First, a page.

The picture I enclose is for Xmas for you. In order to get it in a good envelope, I had to cut it into 2 halfs. Match it together & mounted or simply unmounted & you get a view of the Turkish & Armenian crowd that assembled at Mezreh, a village on the plain below Harpoot & the capital of this province, to celebrate the accession of the new Sultan last April while I was in Constantinople. You will notice at the left center…a banner or rather support carrying a picture they had of the Sultan as he appeared as a young man. Now he is over 60 & looks nothing like this picture. Turkish banners wave in the air with the star & crescent on them. Turkish soldiers line the path which leads up to the barracks before which this celebration took place. Those with fezes beyond are the Turkish military schoolboys. Those nearer with funny headdresses are the regulars. In the centre stands the Governor (called a Vali) with his son beside him, the military commander, the religious leaders (in white turbans) & officers. This picture was taken by the photographer here. Notice the sea of faces & the snow on the ground.”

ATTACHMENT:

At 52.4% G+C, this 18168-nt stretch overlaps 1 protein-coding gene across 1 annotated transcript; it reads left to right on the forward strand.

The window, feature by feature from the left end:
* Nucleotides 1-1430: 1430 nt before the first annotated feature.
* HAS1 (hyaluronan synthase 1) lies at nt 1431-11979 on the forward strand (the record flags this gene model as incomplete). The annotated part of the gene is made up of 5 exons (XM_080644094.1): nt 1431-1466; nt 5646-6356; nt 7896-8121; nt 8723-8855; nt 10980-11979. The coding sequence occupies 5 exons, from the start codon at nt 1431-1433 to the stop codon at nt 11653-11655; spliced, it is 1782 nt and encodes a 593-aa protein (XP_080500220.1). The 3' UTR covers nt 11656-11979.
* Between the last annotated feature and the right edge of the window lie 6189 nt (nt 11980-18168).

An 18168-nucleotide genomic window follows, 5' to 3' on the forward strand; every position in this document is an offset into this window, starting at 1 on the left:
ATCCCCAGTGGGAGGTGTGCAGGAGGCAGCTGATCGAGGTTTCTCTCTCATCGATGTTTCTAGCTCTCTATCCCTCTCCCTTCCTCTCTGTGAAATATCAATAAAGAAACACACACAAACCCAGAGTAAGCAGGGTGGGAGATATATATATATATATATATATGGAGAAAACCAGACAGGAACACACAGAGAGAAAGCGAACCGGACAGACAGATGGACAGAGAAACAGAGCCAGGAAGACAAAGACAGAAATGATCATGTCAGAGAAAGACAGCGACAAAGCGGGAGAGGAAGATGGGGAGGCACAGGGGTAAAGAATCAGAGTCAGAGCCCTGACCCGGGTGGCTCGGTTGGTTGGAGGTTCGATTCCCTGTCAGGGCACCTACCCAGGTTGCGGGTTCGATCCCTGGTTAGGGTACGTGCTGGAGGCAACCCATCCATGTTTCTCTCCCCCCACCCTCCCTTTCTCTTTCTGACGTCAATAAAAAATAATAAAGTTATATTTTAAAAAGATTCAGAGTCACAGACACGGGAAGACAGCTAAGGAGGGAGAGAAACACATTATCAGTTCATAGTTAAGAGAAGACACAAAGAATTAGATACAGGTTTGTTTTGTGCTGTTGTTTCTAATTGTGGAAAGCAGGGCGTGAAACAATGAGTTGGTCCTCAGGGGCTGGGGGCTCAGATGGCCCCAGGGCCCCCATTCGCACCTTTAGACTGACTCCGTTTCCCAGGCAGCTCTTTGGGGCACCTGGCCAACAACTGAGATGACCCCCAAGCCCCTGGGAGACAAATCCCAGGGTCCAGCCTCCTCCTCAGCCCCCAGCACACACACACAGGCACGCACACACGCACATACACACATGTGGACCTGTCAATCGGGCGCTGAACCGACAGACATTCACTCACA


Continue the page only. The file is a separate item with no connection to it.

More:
Keen-eyed observers will note that this copy of the photograph is not the one Earl sent to Laura — it is not ripped in half. Earl’s habit was to send carbon copies of his letters, and multiple copies of his photographs, to recipients at home, so what we have here is Laura’s copy of his letter (“answered Feb 1st, 1910” is hers), and his own copy of the photograph.

Earl’s description inspired detailed scans of the parts he described. First, the “support”:

"...a picture they had of the Sultan as he appeared as a young man.  Now he is over 60 & looks nothing like this picture"
“…a picture they had of the Sultan as he appeared as a young man. Now he is over 60 & looks nothing like this picture”